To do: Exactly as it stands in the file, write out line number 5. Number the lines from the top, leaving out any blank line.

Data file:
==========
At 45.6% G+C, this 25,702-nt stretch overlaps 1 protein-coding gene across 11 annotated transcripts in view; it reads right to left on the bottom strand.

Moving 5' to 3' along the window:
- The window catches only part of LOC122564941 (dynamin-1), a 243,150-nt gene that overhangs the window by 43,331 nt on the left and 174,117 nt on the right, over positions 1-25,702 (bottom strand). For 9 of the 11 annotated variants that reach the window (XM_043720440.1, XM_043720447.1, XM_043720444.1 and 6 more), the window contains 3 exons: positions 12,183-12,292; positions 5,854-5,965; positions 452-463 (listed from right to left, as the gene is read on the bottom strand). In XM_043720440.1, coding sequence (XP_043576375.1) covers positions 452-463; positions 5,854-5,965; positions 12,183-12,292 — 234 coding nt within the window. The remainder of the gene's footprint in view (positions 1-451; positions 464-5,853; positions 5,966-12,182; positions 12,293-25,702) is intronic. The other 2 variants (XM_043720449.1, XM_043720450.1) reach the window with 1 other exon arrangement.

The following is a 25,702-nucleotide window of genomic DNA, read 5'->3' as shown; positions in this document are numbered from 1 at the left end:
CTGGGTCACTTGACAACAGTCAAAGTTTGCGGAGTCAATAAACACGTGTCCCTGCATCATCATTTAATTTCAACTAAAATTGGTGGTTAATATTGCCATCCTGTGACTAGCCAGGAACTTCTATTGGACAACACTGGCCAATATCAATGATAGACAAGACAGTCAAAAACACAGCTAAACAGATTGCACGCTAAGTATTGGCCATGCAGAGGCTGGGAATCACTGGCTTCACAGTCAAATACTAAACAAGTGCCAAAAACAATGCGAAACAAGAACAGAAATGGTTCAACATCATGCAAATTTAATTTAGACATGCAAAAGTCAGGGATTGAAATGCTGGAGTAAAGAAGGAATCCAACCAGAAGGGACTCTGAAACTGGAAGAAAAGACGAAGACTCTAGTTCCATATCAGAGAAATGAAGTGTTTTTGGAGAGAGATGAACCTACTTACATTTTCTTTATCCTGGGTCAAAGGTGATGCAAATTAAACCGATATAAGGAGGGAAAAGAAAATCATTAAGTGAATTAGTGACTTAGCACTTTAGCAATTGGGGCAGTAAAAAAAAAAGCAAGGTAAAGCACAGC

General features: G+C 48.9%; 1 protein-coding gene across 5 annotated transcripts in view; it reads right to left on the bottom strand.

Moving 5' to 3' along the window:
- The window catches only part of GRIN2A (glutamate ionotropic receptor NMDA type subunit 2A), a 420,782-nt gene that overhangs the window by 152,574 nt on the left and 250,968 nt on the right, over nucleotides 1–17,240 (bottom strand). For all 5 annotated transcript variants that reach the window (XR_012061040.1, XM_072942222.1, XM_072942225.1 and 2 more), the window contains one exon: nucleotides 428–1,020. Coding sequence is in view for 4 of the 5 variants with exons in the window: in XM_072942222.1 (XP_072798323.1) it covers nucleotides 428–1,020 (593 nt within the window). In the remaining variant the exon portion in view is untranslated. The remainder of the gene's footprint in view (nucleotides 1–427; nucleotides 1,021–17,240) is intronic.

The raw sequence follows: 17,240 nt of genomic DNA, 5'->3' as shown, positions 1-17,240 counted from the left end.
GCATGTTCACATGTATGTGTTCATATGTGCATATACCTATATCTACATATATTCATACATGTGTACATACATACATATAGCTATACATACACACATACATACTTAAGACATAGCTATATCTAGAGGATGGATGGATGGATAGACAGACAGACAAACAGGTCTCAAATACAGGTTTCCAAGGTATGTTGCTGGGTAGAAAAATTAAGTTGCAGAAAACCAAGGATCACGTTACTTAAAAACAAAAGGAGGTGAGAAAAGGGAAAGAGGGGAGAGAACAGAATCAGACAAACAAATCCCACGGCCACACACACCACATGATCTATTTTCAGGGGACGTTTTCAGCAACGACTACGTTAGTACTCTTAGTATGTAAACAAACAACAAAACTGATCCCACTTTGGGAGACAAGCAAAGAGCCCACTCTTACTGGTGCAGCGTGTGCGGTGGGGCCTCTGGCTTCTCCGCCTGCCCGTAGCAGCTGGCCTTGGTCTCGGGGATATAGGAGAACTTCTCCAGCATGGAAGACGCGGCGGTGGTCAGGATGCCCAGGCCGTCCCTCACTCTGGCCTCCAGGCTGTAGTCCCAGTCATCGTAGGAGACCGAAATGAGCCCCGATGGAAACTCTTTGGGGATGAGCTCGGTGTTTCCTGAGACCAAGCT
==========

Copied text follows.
CTGGGTCACTTGACAACAGTCAAAGTTTGCGGAGTCAATAAACACGTGTCCCTGCATCATCATTTAATTTCAACTAAAATTGGTGGTTAATATTGCCATCCTGTGACTAGCCAGGAACTTCTATTGGACAACACTGGCCAATATCAATGATAGACAAGACAGTCAAAAACACAGCTAAACAGATTGCACGCTAAGTATTGGCCATGCAGAGGCTGGGAATCACTGGCTTCACAGTCAAATACTAAACAAGTGCCAAAAACAATGCGAAACAAGAACAGAAATGGTTCAACATCATGCAAATTTAATTTAGACATGCAAAAGTCAGGGATTGAAATGCTGGAGTAAAGAAGGAATCCAACCAGAAGGGACTCTGAAACTGGAAGAAAAGACGAAGACTCTAGTTCCATATCAGAGAAATGAAGTGTTTTTGGAGAGAGATGAACCTACTTACATTTTCTTTATCCTGGGTCAAAGGTGATGCAAATTAAACCGATATAAGGAGGGAAAAGAAAATCATTAAGTGAATTAGTGACTTAGCACTTTAGCAATTGGGGCAGTAAAAAAAAAAGCAAGGTAAAGCACAGC